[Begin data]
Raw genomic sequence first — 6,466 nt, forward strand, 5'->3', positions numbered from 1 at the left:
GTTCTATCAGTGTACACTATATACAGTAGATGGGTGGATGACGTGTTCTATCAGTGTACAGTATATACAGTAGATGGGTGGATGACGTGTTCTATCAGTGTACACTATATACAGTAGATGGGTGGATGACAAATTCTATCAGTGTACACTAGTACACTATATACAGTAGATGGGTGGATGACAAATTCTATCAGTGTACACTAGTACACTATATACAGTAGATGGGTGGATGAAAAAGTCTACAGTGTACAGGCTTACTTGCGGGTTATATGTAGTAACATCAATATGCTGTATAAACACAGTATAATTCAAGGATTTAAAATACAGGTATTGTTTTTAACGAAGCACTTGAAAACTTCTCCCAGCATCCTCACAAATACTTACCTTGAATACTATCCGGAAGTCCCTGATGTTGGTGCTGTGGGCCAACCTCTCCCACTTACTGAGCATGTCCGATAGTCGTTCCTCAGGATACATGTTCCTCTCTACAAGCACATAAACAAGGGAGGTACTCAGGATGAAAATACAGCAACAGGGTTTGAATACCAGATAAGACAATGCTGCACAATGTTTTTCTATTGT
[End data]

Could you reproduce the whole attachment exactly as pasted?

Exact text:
Raw genomic sequence first — 6,466 nt, forward strand, 5'->3', positions numbered from 1 at the left:
GTTCTATCAGTGTACACTATATACAGTAGATGGGTGGATGACGTGTTCTATCAGTGTACAGTATATACAGTAGATGGGTGGATGACGTGTTCTATCAGTGTACACTATATACAGTAGATGGGTGGATGACAAATTCTATCAGTGTACACTAGTACACTATATACAGTAGATGGGTGGATGACAAATTCTATCAGTGTACACTAGTACACTATATACAGTAGATGGGTGGATGAAAAAGTCTACAGTGTACAGGCTTACTTGCGGGTTATATGTAGTAACATCAATATGCTGTATAAACACAGTATAATTCAAGGATTTAAAATACAGGTATTGTTTTTAACGAAGCACTTGAAAACTTCTCCCAGCATCCTCACAAATACTTACCTTGAATACTATCCGGAAGTCCCTGATGTTGGTGCTGTGGGCCAACCTCTCCCACTTACTGAGCATGTCCGATAGTCGTTCCTCAGGATACATGTTCCTCTCTACAAGCACATAAACAAGGGAGGTACTCAGGATGAAAATACAGCAACAGGGTTTGAATACCAGATAAGACAATGCTGCACAATGTTTTTCTATTGT